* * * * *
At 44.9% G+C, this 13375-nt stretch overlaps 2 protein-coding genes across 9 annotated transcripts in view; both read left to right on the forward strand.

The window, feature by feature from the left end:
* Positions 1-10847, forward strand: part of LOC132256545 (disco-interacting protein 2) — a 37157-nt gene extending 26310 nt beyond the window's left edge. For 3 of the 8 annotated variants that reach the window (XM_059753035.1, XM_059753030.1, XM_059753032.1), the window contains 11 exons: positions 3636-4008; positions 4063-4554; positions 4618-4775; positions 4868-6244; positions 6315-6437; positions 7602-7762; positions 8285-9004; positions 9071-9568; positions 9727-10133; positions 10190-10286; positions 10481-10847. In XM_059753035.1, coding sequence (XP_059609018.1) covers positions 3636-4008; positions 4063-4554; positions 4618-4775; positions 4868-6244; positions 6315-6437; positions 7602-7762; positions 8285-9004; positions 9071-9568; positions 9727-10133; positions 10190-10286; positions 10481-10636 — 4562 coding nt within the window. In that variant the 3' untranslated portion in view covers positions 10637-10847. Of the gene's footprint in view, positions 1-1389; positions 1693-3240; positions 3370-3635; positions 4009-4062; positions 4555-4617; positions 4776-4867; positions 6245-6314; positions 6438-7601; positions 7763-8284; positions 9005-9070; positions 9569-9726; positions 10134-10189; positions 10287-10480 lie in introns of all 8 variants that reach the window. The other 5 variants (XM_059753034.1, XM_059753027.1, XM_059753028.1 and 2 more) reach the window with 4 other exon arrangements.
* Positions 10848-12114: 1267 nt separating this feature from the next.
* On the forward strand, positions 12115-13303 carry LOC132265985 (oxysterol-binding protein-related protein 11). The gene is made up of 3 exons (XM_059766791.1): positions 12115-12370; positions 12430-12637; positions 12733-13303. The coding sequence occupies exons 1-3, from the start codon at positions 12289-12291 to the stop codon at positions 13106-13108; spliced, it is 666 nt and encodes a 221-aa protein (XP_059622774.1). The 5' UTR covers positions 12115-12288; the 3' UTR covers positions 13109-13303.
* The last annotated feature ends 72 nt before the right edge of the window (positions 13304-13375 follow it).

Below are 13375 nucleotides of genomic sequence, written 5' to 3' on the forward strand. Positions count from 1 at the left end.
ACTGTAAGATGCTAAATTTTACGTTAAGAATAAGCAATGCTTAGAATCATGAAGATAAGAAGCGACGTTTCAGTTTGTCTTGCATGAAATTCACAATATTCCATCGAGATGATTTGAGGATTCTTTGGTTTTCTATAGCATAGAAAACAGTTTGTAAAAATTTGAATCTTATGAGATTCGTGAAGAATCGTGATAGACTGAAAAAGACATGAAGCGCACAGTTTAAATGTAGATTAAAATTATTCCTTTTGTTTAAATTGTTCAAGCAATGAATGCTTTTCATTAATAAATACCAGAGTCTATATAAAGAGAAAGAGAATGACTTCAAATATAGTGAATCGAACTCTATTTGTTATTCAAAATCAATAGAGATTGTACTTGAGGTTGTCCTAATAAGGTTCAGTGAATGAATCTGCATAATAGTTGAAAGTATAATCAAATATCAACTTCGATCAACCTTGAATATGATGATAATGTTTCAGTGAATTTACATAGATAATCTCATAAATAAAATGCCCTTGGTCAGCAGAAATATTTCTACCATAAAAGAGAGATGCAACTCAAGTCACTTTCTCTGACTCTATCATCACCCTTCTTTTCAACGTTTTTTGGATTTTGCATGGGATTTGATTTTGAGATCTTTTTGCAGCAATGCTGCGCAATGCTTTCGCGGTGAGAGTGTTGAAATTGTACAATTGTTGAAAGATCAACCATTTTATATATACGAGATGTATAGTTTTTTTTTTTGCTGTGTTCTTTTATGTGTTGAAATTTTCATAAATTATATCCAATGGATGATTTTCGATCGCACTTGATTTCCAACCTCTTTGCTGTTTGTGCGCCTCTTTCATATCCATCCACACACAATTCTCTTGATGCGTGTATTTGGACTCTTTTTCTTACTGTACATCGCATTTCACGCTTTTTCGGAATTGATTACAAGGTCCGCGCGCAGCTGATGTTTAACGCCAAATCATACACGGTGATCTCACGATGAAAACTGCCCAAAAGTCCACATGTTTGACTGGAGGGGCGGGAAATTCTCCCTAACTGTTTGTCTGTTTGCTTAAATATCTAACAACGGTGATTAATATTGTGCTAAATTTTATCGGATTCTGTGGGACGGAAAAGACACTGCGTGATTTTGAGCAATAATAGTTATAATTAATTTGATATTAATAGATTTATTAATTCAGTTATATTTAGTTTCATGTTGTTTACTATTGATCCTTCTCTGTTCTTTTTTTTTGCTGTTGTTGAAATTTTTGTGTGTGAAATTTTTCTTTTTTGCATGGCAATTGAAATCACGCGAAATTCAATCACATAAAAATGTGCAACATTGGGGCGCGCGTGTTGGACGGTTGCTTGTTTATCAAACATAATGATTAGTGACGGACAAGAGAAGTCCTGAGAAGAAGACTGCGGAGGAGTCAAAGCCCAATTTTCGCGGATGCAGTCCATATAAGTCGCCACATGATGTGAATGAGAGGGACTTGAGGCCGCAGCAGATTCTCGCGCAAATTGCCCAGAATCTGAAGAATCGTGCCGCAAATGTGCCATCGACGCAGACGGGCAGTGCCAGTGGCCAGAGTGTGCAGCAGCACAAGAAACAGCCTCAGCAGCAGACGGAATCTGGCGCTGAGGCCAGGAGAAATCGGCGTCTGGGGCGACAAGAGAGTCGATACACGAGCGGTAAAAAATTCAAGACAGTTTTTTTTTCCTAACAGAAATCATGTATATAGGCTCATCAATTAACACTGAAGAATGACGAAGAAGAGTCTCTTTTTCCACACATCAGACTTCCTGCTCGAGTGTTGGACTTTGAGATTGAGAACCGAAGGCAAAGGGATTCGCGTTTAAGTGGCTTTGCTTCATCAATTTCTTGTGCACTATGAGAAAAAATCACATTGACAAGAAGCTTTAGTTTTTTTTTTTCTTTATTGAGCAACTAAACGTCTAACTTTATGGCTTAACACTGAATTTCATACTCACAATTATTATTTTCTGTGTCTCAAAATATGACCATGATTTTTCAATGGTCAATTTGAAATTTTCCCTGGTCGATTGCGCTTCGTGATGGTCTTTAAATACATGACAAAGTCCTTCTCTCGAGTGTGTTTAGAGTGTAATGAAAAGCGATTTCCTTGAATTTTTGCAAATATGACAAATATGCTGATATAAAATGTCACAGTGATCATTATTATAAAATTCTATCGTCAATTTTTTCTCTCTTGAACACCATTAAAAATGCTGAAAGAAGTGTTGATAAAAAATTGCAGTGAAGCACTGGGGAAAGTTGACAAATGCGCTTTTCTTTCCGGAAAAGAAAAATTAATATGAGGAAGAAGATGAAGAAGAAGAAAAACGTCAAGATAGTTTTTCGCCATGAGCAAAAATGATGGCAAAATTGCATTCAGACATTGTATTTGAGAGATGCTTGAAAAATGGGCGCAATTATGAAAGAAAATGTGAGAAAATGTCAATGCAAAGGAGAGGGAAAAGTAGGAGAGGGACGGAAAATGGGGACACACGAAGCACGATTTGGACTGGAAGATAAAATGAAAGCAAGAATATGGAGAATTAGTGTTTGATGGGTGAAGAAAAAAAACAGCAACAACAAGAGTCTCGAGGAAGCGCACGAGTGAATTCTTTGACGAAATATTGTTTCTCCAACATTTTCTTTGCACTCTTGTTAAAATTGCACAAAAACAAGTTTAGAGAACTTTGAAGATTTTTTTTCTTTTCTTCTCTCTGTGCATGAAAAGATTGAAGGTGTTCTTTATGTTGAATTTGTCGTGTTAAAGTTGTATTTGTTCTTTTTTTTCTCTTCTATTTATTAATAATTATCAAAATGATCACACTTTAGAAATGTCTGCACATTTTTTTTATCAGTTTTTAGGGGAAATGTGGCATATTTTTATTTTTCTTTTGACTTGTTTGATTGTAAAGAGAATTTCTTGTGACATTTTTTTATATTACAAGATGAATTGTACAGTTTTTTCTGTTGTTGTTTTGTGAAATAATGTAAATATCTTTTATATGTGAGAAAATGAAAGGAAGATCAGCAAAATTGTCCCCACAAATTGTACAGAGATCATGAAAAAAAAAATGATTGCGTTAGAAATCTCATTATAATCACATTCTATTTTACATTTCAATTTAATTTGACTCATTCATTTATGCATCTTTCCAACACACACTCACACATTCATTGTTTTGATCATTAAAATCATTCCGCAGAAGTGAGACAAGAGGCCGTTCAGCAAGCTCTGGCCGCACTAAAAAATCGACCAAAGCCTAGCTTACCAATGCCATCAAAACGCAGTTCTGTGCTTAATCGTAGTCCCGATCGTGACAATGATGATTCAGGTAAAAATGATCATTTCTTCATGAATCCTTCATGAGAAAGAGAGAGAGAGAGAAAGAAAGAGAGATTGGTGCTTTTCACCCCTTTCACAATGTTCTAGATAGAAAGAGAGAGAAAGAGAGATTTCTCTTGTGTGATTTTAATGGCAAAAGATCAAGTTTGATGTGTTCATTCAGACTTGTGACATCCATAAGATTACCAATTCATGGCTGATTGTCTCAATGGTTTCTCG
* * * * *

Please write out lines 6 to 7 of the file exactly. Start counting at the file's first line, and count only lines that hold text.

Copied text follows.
* The last annotated feature ends 72 nt before the right edge of the window (positions 13304-13375 follow it).

Below are 13375 nucleotides of genomic sequence, written 5' to 3' on the forward strand. Positions count from 1 at the left end.